As of August 14, 2019, what do you think was the last time Nike posted on Facebook? Here is the latest post from Nike. 👇 It was posted on October 6, 2018.
It was posted on October 6, 2018.
And on Twitter, here’s the last post from Nike.
Even when you’re reading this post, Nike’s Twitter handle will tell you that the last post was hardly a few years back.
If you’re active on Twitter, you know brands talk. Twitter is so important for brands that they have a dedicated customer service handle for Twitter.
Consequently, it became imperative to track the performance of your Twitter activity. Twitter tried to address this need with Twitter analytics. Launched first in August 2014, it instantly became one of the most powerful analytics tools in industry. And in a few years Twitter’s API became popular too.
Brands are also keen on using Twitter analytics for a variety of applications ranging from social orm, and social listening to social monitoring and competitive analysis.
In this guide you’ll learn to navigate through Twitter’s native analytics tool. It’s open for every one whether it’s an individual account or a brands’ account. You will figure out that there are numerous use cases for Twitter’s native analytics tool.
And in the end of the post, you will learn its limitations and how you can overcome them using third-party tools.
A look through the native Twitter Analytics platform: A Screenshot Guide
So here’s how you can get access to Twitter’s native analytics platform.
From your Twitter account on desktop, click on the ‘More’ tab on the left column menu to reveal ‘Analytics’ tab.
Click on ‘Analytics’ and you will be redirected to Twitter Analytics platform. This is how it looks 👇🏼
You can also type analytics.twitter.com in your browser to access it.
Let’s see what each section provides you.
As you can see, it all begins with 28-day summary. It shows you all the result of all the key metrics in that time frame and how it compares with the previous month.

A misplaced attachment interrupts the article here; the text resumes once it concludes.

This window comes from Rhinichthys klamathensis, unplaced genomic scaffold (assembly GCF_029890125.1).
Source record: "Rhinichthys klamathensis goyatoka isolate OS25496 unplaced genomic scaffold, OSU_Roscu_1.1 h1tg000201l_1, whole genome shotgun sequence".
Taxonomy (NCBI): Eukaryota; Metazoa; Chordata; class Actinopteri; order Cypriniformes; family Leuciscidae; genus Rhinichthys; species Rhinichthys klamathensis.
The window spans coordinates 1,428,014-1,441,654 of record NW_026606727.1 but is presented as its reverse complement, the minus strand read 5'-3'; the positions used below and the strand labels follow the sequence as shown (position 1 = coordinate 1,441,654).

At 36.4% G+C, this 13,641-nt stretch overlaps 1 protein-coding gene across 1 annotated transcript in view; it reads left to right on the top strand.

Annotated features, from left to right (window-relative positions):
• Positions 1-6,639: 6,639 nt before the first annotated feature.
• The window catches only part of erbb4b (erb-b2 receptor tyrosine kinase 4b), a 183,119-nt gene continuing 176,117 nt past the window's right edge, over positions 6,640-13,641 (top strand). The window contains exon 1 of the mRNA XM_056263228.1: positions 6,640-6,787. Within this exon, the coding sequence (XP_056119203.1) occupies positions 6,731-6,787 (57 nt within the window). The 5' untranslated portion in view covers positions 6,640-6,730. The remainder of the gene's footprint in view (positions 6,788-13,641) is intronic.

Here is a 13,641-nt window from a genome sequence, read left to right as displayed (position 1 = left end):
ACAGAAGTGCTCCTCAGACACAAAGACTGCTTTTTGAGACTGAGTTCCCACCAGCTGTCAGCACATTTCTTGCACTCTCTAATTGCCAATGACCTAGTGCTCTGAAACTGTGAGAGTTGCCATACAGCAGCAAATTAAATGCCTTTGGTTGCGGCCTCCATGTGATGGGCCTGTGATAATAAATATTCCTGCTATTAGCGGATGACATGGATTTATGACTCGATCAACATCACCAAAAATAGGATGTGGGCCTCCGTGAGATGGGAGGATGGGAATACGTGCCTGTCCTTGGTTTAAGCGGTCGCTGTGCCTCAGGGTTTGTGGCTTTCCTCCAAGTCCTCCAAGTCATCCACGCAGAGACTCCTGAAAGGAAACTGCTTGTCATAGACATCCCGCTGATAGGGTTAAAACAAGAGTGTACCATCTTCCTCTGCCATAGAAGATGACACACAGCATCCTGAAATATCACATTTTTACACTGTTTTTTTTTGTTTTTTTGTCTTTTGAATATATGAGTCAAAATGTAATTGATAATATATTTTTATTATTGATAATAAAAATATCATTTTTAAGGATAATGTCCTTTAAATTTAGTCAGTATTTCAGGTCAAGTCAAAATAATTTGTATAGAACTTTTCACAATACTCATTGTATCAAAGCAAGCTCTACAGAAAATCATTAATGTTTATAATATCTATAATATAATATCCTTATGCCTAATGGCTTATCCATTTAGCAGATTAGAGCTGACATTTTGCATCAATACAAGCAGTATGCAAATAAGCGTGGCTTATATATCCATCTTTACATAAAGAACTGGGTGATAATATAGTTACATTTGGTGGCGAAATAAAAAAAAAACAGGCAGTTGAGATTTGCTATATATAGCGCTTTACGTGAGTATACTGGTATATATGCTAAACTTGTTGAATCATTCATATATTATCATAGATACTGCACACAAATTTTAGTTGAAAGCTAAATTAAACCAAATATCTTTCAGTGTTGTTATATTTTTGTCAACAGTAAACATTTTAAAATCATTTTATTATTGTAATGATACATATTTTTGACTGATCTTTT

- Tweet impressions
- Profile visits
As you scroll down, you will also find:
- Top tweet
- Top mention
- Top follower
- Top media tweet
The same metrics are available for all the moths as you will scroll down. For instance, here’s what Twitter analytics tells for Vaizle’s Twitter profile for April 2019.
This helps you understand the month-on-month growth of your Twitter profile. You can use this data to create better content and optimize your performance on Twitter.
However, you cannot get this data for custom timeline in the ‘Home’ tab.
That brings us to the second section of Twitter analytics dashboard: Tweets.
This is where you start diving into details. First of all, you can select a custom timeline. However, Twitter allows you to go back only 3 months in time. Last 91 days to be precise. If you’re using this tool daily, I am confident it won’t be a hurdle.
Here, you can check all the tweets in the last 91 days with number of impressions, engagements, and engagement rate for each tweet. You can also check out top tweets which is based on number of impressions. And also your replies on Twitter and performance of your tweets which you promoted.
On the right column, Tweets section also accompanies line graphs showing engagement rate for the timeline you chose. And bar graphs showing link clicks, retweets, likes, and replies for each day.
Unfortunately, Twitter doesn’t allow you to export this data beyond the last 28-day.
In Twitter analytics, I feel this is the most powerful tool. As a Twitter account manager, you must visit this section periodically to understand your audience.
So what can you do in ‘Audiences’?
Audience insights of your followers, your organic audience (people to whom your tweets are reaching), and for all Twitter users who are living in the United States.
More power to all my fellow marketers in the US!
For each audience segment, you have five sections: overview, demographics, lifestyle, consumer behavior, and mobile footprint.
Here, you see day wise growth of your followers for the last 28 days. Additionally, you are also served with data on audience interests and their gender.
For all Twitter users, or if your followers are from US, this data is more detailed. You also get to see breakdown of audience size for each segment in household income categories, occupation, marital status, education, home ownership, consumer buying styles, and wireless carrier.
Demographics is where you can see the overview data in more detail. Gender breakdown of your followers or organic audience, language breakdown along with country and region background.
Twitter serves three sections for consumer behaviour. It gives you a breakdown of your audience according to: